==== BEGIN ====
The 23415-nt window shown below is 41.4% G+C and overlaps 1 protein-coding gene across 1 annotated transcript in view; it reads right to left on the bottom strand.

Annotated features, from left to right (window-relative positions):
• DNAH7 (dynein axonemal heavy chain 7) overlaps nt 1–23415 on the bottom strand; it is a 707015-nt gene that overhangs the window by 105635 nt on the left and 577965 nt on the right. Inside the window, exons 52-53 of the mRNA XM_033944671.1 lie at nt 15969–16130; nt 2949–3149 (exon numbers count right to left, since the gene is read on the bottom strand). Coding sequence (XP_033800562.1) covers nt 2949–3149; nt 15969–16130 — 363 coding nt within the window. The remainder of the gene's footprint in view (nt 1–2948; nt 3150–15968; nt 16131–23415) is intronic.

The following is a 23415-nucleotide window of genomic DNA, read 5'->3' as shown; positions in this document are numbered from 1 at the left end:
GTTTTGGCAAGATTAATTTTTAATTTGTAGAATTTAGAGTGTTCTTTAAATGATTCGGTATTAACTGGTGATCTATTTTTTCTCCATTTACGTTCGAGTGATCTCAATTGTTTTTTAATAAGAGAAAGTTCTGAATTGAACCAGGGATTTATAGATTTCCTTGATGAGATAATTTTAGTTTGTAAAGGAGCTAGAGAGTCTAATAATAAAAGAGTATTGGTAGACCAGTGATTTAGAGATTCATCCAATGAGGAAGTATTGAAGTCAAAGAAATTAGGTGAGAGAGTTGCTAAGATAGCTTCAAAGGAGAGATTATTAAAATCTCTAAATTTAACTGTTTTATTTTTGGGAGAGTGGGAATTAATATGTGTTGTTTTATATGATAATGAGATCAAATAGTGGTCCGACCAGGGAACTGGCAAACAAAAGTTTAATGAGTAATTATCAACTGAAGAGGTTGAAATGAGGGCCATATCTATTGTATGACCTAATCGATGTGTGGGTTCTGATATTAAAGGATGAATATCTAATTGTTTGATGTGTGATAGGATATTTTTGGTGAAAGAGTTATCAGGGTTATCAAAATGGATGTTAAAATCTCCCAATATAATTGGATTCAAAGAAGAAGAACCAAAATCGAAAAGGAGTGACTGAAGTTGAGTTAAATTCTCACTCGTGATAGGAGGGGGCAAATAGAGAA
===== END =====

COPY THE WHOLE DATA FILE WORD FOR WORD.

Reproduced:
The 23415-nt window shown below is 41.4% G+C and overlaps 1 protein-coding gene across 1 annotated transcript in view; it reads right to left on the bottom strand.

Annotated features, from left to right (window-relative positions):
• DNAH7 (dynein axonemal heavy chain 7) overlaps nt 1–23415 on the bottom strand; it is a 707015-nt gene that overhangs the window by 105635 nt on the left and 577965 nt on the right. Inside the window, exons 52-53 of the mRNA XM_033944671.1 lie at nt 15969–16130; nt 2949–3149 (exon numbers count right to left, since the gene is read on the bottom strand). Coding sequence (XP_033800562.1) covers nt 2949–3149; nt 15969–16130 — 363 coding nt within the window. The remainder of the gene's footprint in view (nt 1–2948; nt 3150–15968; nt 16131–23415) is intronic.

The following is a 23415-nucleotide window of genomic DNA, read 5'->3' as shown; positions in this document are numbered from 1 at the left end:
GTTTTGGCAAGATTAATTTTTAATTTGTAGAATTTAGAGTGTTCTTTAAATGATTCGGTATTAACTGGTGATCTATTTTTTCTCCATTTACGTTCGAGTGATCTCAATTGTTTTTTAATAAGAGAAAGTTCTGAATTGAACCAGGGATTTATAGATTTCCTTGATGAGATAATTTTAGTTTGTAAAGGAGCTAGAGAGTCTAATAATAAAAGAGTATTGGTAGACCAGTGATTTAGAGATTCATCCAATGAGGAAGTATTGAAGTCAAAGAAATTAGGTGAGAGAGTTGCTAAGATAGCTTCAAAGGAGAGATTATTAAAATCTCTAAATTTAACTGTTTTATTTTTGGGAGAGTGGGAATTAATATGTGTTGTTTTATATGATAATGAGATCAAATAGTGGTCCGACCAGGGAACTGGCAAACAAAAGTTTAATGAGTAATTATCAACTGAAGAGGTTGAAATGAGGGCCATATCTATTGTATGACCTAATCGATGTGTGGGTTCTGATATTAAAGGATGAATATCTAATTGTTTGATGTGTGATAGGATATTTTTGGTGAAAGAGTTATCAGGGTTATCAAAATGGATGTTAAAATCTCCCAATATAATTGGATTCAAAGAAGAAGAACCAAAATCGAAAAGGAGTGACTGAAGTTGAGTTAAATTCTCACTCGTGATAGGAGGGGGCAAATAGAGAA